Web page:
When Sprint Cup drivers showed up at Dover International Speedway – then Dover Downs International Speedway – for its first race in 1969, most had raced only a couple of days before at Daytona.

The wackiness of the schedule that season and the appearance of a brand new superspeedway in a new market saw drivers racing July 4 at Daytona, traveling that night up the East Coast and then racing July 6 at Dover.

A new track, new setups and everything that came with that on very little sleep.

No one was surprised when a wily veteran, Richard Petty, won the track’s first race. In fact, Petty won three of the first four races at Dover, and another star from that era, Bobby Allison, won the other two.

More than 40 years later, Petty and Allison, long retired and safely sitting in the NASCAR Hall of Fame, remain the all-time kings of Dover with seven victories each.

On Sunday, in the FedEx 400 Benefiting Autism Speaks, current-era superstar Jimmie Johnson can join them. Johnson is the leader in Dover wins among active drivers with six wins.

The Dover visit comes at a good time for Johnson, whose season is on a decided upswing after wins at Darlington and in the Sprint All-Star Race at Charlotte. Hendrick Motorsports has won the past three races (including the All-Star event) and appears to be flexing its muscles going into the season’s summer stretch.

“When I look over the last month back to the race in Darlington, I’m just happy to get to victory lane and happy my teammate (Kasey Kahne) got to victory lane and glad that the 24 (Jeff Gordon) and 88 (Dale Earnhardt Jr.) had good nights in Charlotte,” Johnson said Friday. “We’ve been telling everybody for a while that we have a lot of speed, and it’s been good for everybody to show it.”

Johnson has led more laps (501) than any other driver this season, is fifth in points and appears to be a lock for the Chase for the Sprint Cup and a run at his sixth championship.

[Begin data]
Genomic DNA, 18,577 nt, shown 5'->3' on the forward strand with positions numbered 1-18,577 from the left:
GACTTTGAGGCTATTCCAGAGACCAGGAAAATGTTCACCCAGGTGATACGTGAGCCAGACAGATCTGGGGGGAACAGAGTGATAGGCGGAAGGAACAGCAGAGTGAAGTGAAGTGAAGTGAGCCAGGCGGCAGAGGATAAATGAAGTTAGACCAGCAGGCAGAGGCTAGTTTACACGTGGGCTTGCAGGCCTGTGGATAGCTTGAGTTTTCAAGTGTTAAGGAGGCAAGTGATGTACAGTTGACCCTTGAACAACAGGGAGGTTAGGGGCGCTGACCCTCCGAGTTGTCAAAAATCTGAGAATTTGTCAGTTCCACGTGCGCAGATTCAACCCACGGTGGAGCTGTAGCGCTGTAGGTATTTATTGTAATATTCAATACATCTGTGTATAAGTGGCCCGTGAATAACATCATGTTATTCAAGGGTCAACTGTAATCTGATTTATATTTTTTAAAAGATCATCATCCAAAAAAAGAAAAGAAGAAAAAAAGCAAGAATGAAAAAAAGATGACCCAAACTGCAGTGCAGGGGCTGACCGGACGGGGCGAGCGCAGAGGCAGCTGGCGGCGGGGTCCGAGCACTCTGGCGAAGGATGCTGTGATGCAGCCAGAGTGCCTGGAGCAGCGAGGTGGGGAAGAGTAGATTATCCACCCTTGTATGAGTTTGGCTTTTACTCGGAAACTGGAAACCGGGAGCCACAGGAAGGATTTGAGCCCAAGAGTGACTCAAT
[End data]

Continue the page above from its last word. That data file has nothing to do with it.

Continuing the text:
He’ll be in that hunt in what could be a different sort of season as NASCAR has played with its aero rules, trimming the cars’ side skirts in an effort to tighten competition.

“I understand the position NASCAR is in,” Johnson said. “They don’t want the leader to be in the ideal situation and have clean air and all the benefits that come with it. If they can close the gap from first to 15th, it will be a better show.

“It’s tough because we’re the test pilots for all this. I kind of like it (changes) because things have been the same for so long that it’s tough to find something different. When something changes, somebody is going to figure it out first, and we’re usually pretty good at that.

“The lead car will always have the best air, and you can’t get around that. But if we can close that gap, it’s better for the sport.”

Most races this season have been remarkably free of multi-car accidents, leading to talk that drivers are racing more conservatively to collect points.

“I’m not driving any differently this year than I have last year or with other point systems,” Johnson said. “It’s very similar to what we’ve had before. We’re not thinking about that stuff.

“I’m surprised we don’t have more cautions. When I look around me and watch my competitors, we’re crossed up, we’re slapping the fence. There’s hard racing, there’s side by side racing. I don’t know where the cautions have gone. I don’t have the answer.

“People may think we’re being conservative and racing for points, but that’s been the nature of our sport forever.”

Mike Hembree is NASCAR Editor for SPEED.com and has been covering motorsports for 30 years. He is a six-time winner of the National Motorsports Press Association Writer of the Year Award.